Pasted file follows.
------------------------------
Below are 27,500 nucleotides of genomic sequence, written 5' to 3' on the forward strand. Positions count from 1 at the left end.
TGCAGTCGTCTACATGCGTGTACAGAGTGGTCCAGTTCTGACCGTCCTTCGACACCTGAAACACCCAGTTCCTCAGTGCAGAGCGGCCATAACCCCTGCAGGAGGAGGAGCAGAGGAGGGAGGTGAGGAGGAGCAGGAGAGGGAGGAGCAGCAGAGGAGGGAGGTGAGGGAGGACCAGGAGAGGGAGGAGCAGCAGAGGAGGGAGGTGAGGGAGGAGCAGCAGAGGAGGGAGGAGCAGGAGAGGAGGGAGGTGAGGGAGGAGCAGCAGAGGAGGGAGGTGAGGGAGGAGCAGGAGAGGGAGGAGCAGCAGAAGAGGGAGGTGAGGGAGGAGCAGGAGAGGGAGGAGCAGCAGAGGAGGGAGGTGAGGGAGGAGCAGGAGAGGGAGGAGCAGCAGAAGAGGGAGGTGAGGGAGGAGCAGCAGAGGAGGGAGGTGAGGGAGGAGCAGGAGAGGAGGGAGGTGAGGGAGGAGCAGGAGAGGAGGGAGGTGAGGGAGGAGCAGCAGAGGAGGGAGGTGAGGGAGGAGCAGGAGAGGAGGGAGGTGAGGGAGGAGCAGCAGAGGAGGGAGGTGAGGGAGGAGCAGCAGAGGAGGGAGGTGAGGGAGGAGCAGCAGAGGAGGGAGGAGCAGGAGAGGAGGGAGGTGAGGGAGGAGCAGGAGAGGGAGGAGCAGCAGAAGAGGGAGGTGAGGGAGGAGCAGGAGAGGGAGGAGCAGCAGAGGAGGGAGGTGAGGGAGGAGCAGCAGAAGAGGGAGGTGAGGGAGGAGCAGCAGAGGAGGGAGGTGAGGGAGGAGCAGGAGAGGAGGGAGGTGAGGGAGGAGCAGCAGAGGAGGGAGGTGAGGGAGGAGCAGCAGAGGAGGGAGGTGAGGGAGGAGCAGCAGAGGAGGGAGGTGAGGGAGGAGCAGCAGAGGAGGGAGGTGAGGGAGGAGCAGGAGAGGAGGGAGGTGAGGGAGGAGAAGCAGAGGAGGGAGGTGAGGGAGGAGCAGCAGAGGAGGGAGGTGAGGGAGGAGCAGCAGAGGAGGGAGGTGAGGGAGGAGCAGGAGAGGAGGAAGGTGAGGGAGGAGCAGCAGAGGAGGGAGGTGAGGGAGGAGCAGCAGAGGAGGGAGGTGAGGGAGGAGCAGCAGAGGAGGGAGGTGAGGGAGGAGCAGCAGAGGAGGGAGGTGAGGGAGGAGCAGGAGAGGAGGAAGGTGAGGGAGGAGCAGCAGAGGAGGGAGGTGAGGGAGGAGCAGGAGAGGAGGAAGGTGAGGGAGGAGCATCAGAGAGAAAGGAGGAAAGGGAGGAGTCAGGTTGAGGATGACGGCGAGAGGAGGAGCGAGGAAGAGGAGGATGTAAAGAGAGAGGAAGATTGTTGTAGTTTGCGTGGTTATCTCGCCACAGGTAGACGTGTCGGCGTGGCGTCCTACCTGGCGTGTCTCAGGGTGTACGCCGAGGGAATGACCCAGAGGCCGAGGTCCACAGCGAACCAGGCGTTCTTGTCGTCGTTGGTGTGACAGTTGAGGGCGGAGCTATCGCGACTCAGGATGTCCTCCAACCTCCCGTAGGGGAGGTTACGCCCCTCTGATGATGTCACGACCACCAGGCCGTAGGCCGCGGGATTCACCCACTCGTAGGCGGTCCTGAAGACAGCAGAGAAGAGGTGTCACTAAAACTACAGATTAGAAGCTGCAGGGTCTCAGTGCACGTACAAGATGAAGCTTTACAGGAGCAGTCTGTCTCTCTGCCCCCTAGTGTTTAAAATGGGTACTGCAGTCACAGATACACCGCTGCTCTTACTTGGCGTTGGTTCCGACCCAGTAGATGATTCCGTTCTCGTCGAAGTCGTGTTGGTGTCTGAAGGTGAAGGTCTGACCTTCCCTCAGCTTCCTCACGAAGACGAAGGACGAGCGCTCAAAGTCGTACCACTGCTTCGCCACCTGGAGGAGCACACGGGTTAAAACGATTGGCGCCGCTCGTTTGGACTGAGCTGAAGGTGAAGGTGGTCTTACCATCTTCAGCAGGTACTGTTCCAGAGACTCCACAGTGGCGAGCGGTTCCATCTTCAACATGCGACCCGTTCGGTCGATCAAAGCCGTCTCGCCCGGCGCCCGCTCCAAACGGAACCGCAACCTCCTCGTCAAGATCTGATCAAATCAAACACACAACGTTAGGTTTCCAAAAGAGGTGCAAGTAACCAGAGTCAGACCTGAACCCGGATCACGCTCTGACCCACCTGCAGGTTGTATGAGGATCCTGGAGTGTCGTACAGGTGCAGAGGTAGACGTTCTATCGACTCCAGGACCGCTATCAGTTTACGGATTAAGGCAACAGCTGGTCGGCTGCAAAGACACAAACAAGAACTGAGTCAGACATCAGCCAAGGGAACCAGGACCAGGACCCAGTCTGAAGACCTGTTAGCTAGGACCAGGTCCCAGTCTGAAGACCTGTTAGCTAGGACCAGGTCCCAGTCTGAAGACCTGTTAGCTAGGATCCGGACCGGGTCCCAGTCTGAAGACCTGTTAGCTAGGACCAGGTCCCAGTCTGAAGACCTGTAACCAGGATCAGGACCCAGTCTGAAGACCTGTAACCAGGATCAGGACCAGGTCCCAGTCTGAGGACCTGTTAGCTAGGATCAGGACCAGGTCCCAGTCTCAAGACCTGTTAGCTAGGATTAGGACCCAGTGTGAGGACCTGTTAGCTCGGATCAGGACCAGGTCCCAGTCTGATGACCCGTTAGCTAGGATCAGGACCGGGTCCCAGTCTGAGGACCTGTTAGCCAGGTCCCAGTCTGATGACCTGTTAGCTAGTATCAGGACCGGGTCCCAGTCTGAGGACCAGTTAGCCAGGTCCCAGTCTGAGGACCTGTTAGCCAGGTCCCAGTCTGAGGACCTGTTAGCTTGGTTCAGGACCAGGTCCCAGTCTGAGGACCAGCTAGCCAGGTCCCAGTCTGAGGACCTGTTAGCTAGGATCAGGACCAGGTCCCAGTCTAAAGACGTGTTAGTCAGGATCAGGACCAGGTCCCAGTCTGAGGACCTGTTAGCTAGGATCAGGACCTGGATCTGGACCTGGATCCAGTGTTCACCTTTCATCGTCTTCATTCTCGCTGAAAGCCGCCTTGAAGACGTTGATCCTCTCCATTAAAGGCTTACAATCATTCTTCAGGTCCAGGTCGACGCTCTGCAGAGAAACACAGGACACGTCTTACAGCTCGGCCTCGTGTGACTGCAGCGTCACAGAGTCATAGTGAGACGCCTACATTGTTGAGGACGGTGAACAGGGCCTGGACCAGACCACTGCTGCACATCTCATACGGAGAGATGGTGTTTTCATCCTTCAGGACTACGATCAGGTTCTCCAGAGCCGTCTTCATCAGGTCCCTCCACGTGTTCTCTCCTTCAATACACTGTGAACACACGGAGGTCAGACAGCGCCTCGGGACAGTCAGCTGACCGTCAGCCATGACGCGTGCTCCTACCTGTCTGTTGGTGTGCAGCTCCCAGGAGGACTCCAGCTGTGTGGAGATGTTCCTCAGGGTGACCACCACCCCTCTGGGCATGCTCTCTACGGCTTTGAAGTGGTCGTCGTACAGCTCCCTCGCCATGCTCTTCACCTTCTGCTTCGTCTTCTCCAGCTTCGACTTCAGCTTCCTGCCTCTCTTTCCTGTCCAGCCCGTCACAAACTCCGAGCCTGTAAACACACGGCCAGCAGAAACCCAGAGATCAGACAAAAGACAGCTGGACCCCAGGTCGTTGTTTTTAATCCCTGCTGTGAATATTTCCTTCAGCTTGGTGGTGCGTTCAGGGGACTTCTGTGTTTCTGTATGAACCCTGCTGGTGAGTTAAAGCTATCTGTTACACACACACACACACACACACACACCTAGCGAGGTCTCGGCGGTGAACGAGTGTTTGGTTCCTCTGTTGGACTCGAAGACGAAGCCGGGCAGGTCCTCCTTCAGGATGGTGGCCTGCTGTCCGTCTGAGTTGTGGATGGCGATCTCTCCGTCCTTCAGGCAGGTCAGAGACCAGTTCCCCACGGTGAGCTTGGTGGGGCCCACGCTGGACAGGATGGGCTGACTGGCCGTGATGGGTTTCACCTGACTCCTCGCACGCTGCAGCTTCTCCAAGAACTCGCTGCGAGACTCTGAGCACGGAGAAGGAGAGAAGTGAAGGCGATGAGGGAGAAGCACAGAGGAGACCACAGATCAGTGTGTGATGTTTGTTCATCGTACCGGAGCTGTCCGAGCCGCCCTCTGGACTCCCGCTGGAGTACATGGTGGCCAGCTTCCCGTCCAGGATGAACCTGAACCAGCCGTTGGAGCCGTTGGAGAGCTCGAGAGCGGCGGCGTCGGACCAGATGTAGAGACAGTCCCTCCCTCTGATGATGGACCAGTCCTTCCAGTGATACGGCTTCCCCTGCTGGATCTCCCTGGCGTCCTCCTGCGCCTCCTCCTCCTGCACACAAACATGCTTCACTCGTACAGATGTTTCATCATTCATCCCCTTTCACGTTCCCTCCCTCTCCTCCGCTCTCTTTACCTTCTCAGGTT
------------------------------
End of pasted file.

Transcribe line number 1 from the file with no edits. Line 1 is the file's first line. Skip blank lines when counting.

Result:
Below are 27,500 nucleotides of genomic sequence, written 5' to 3' on the forward strand. Positions count from 1 at the left end.